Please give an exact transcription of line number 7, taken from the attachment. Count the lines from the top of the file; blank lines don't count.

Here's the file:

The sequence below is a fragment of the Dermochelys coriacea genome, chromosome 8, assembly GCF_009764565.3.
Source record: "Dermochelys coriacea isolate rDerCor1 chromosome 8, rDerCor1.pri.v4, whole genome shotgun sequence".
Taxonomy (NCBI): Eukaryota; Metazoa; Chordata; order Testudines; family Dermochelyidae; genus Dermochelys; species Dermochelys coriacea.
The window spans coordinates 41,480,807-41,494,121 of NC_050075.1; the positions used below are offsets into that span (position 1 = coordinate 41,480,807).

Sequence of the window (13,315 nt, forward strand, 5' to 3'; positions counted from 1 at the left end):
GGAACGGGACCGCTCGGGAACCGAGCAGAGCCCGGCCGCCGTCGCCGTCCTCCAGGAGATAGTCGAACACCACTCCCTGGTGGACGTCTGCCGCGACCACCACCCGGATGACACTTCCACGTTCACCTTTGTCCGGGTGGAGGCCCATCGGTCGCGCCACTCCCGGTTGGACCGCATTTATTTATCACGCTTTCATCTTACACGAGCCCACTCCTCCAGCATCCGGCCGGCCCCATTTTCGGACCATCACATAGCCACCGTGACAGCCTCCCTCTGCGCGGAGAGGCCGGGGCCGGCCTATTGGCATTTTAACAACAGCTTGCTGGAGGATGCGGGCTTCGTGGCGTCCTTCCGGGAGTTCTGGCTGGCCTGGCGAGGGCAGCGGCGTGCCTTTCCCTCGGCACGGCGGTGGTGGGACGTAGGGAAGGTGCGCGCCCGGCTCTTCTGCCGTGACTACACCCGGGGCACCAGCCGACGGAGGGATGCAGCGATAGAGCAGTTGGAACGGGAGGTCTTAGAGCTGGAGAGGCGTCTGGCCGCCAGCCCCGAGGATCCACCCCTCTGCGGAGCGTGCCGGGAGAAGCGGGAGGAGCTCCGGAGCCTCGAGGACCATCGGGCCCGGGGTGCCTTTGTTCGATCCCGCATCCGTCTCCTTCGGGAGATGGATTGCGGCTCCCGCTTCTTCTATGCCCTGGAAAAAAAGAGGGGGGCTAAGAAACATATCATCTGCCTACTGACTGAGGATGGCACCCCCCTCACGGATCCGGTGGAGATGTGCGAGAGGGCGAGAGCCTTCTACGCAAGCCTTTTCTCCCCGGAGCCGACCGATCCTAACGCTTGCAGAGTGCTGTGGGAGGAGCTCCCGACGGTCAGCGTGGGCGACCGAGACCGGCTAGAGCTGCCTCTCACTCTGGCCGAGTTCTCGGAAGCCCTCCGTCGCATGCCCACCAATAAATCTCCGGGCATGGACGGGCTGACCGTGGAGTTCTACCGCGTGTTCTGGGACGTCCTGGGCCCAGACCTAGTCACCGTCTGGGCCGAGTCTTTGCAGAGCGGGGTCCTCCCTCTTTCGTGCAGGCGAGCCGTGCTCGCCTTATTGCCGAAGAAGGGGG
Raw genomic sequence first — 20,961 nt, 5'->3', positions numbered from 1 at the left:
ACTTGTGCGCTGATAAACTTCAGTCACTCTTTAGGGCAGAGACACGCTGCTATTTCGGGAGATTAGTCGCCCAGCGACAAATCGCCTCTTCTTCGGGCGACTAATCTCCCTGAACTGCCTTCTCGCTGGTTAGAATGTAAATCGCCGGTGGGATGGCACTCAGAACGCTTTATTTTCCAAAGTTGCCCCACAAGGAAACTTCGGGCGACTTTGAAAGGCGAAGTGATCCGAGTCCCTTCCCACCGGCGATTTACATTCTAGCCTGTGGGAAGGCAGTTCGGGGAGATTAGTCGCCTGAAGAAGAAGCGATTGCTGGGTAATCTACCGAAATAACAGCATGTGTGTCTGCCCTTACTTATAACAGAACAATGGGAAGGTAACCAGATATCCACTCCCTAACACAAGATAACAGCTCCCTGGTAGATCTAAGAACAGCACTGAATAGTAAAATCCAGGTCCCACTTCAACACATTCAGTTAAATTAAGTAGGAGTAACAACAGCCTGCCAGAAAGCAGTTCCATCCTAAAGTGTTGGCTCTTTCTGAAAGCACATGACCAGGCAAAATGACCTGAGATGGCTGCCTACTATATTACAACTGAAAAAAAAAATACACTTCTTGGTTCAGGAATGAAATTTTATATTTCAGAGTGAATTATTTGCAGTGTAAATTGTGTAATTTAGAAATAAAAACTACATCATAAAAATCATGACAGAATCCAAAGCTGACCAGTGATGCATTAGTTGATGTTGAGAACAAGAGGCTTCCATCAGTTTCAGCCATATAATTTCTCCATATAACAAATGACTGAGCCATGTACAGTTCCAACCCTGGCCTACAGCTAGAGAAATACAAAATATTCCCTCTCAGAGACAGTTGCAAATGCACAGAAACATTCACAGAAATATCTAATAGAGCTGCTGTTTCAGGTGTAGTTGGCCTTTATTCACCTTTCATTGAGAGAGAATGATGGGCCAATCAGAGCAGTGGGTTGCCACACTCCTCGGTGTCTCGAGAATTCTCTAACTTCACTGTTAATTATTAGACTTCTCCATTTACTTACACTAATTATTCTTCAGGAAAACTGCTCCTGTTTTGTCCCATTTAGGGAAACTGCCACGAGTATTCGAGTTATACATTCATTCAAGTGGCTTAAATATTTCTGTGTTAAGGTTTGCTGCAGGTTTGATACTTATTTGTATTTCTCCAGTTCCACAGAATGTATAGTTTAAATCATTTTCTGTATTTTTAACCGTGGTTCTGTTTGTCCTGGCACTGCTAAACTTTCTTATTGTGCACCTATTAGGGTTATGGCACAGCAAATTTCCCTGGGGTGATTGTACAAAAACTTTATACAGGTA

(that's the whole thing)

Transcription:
Raw genomic sequence first — 20,961 nt, 5'->3', positions numbered from 1 at the left: